The Tyrolean Hound is a medium-sized breed of hound dogs raised for tracking or hunting game in the mountainous regions of Tyrol. It comes with a light bone structure, elongated head with a moderately rounded forehead, broad, flat ears, large and dark eyes, strong teeth, and a long, straight tail.
Tyrolean Hound Pictures
|Alternative names||Tyroler Bracke, Tiroler Bracke|
|Coat||Thick double coat, coarse undercoat; feathering on the tail, belly, and buttocks|
|Color||Black, tan, red, or tri-color; white markings may appear on the chest, neck, feet, and legs|
|Group of Breed||Scenthound|
|Size/Height||Medium; male: 17-20 inches
Female: 16.5-19 inches
|Size of Litter||6-8 puppies|
|Temperament||Lovable, energetic, intelligent, courageous|
|Good with Children||Yes|
|Country Originated in||Austria|
|Competitive Registration/ Qualification Information||FCI, UKC|
Video: Tyrolean Hound (Tiroler Bracke) Puppies
Believed to have evolved from the legendary Celtic Hounds, the Tyrolean Hounds were prized for their excellent scenting abilities. They were typically used by the people of noble birth including Emperor Maximilian I. In 1860, pure-breeding from the original Bracke hounds started, with its breed standards being set up in 1896. This breed attained official recognition in 1906 and was acknowledged in 2006 by the United Kennel Club (UKC).
Temperament and Behavior
An avid hunter with the ability to adapt to harsh weather conditions, the Tyrolean Hound is known for its smartness, liveliness, and independent personality. Though it occasionally exhibits some stubbornness, it makes a lovely companion pet. Because of its friendly nature, it forms strong bonds with its human family and enjoys playing with kids.
Although it is alert and reserved with strangers, it does not have dominant aggression and will never try to bite an unknown person without any reason. It likes working alone, but may get along with other canines if properly socialized.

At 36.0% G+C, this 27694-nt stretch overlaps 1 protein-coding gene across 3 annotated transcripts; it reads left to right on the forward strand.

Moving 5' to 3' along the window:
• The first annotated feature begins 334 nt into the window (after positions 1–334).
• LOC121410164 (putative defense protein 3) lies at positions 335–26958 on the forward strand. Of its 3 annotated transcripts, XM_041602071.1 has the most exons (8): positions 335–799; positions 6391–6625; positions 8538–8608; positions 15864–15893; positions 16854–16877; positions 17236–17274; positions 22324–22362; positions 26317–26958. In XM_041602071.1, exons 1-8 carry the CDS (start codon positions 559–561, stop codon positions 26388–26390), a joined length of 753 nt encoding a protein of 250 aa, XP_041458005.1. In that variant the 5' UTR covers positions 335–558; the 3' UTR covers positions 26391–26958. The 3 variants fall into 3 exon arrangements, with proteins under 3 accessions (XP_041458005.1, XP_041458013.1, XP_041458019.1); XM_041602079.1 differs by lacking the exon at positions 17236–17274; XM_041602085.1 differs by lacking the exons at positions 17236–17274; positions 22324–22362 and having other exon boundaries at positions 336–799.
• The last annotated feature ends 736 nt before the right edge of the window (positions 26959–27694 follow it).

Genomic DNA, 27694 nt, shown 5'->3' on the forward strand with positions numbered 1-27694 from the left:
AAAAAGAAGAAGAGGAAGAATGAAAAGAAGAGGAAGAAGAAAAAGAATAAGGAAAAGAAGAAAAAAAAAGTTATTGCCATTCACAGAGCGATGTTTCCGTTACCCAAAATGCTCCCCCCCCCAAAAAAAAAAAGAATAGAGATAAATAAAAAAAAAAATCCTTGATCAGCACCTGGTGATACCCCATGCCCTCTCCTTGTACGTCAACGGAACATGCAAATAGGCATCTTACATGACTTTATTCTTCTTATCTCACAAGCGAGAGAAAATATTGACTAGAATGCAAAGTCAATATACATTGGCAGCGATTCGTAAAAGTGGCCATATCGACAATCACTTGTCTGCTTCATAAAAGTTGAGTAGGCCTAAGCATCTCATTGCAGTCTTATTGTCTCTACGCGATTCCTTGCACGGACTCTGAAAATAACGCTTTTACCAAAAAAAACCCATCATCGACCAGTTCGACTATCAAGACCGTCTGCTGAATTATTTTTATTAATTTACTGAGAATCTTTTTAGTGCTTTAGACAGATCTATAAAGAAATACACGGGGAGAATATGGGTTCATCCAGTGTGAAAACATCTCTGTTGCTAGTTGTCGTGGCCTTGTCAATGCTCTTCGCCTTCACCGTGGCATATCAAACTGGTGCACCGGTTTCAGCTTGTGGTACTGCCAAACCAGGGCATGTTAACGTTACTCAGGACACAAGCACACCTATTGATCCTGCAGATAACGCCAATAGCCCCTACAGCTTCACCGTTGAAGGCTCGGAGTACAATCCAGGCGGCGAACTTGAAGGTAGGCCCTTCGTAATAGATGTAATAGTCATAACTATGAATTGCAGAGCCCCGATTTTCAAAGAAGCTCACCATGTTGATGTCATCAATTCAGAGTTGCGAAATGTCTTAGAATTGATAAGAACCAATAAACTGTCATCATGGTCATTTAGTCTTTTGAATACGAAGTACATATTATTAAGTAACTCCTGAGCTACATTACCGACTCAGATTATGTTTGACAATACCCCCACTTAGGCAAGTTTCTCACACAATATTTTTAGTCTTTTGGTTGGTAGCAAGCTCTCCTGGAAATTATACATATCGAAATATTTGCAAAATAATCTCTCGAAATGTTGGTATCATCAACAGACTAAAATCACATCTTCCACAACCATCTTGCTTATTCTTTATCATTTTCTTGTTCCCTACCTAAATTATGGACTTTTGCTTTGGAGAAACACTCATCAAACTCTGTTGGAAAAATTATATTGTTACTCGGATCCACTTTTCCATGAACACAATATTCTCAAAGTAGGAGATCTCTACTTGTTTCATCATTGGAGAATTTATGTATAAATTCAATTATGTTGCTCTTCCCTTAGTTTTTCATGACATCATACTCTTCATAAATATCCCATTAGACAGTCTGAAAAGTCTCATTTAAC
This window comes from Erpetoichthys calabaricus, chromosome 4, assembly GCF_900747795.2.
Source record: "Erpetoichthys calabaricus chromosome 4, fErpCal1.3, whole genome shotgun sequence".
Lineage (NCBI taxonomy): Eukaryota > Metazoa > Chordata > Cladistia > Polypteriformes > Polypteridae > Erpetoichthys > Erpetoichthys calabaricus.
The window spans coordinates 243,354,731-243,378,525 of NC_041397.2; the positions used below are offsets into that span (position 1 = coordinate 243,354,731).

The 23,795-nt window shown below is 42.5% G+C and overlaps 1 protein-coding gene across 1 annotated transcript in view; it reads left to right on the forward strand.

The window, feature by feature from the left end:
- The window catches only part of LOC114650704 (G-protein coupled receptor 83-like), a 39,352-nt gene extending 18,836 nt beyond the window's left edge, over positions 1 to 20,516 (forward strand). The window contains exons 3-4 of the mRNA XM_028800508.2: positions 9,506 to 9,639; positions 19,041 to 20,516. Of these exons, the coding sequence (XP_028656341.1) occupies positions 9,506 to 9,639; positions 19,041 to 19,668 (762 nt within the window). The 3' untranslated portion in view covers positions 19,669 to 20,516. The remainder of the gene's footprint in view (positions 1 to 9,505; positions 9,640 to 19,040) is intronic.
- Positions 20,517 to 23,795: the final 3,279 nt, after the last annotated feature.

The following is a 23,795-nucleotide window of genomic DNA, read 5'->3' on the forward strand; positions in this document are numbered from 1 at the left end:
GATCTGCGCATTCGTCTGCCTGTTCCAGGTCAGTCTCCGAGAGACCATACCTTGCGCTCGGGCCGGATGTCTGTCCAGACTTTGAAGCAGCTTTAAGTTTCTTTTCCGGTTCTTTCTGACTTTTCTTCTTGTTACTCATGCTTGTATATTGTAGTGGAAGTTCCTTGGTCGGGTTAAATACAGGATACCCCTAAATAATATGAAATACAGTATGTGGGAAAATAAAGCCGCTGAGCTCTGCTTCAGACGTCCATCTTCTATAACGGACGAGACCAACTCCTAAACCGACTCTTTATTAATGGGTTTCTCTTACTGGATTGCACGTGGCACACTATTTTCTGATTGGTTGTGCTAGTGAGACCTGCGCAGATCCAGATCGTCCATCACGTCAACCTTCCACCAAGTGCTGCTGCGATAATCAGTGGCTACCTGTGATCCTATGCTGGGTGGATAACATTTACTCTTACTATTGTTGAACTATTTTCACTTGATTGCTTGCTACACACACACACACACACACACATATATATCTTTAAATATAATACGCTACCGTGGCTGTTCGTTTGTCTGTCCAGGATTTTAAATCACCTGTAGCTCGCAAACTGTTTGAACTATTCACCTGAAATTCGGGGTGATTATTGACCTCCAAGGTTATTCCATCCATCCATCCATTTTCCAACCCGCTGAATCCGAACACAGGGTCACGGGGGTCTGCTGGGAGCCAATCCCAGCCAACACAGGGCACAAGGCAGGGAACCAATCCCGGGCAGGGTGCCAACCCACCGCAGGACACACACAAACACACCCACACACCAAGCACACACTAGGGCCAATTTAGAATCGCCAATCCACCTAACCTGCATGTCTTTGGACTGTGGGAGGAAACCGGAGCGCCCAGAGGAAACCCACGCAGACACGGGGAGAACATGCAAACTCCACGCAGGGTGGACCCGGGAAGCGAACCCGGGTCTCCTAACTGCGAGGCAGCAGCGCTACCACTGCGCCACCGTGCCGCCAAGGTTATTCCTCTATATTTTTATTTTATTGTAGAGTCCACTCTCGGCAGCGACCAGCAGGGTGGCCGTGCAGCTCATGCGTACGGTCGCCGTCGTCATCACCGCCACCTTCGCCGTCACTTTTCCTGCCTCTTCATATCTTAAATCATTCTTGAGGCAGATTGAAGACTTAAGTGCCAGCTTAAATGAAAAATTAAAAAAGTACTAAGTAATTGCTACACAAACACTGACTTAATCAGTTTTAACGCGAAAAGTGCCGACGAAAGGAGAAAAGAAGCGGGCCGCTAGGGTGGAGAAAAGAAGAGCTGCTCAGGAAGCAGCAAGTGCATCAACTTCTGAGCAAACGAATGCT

These exuberant dogs need lots of outdoor activities on a daily basis. The Tyrolean Hounds do not like to be restricted in small apartments. They do better in spacious houses with large backyards. Take your Tyroler Bracke for long, energetic walks and make sure that you devote some time to playing interactive games with your pet.
Their dense coat requires special care, which should include brushing 2-3 times a week. This will help in not just removing dead hairs but also getting rid of debris or dirt that have accumulated in its fur during a hunt/chase. If your Tyrolean Hound is given a lot of hunting chores, then it is essential for you to bathe and clean your pet after every hunt since it is prone to infections caused by parasites.
The Tyrolean Hounds are commonly affected by canine hip dysplasia and parasitic diseases.
- Motivating your dog for the come command: Since Tyrolean Hounds are stimulated by pursuit, you can create a game of chase with a Longshot or Chase-It toy, or a stuffed animal fastened to a rope. Run away from your pet dog to incite a fun game of chase. This will act as a form of reinforcement training while teaching it to follow the command come when called. Clicker training is also a useful method by which you can teach new behavior to your pet if it is uninterested in chasing a lure.
- Training your Tyrolean Hound to be ‘vocal’ at times: It is natural for a scenthound to bark, specifically when chasing or hunting. However, some Tyrolean hounds may howl and bark when it is least required. You can encourage them to be vocal on speak command, and then instruct them to be quiet. Reward your pet dog using verbal praises and treats once it has finished barking.
Instead of giving your Tyrolean Hound two meals per day, you can consider splitting its allowance up to make feeding more fun. Quality dry kibble containing all the nutrients such as carbohydrates, protein, and fats is good for your pet’s health. Make sure that the kibble does not consist of plenty of fillers, such as wheat or corn.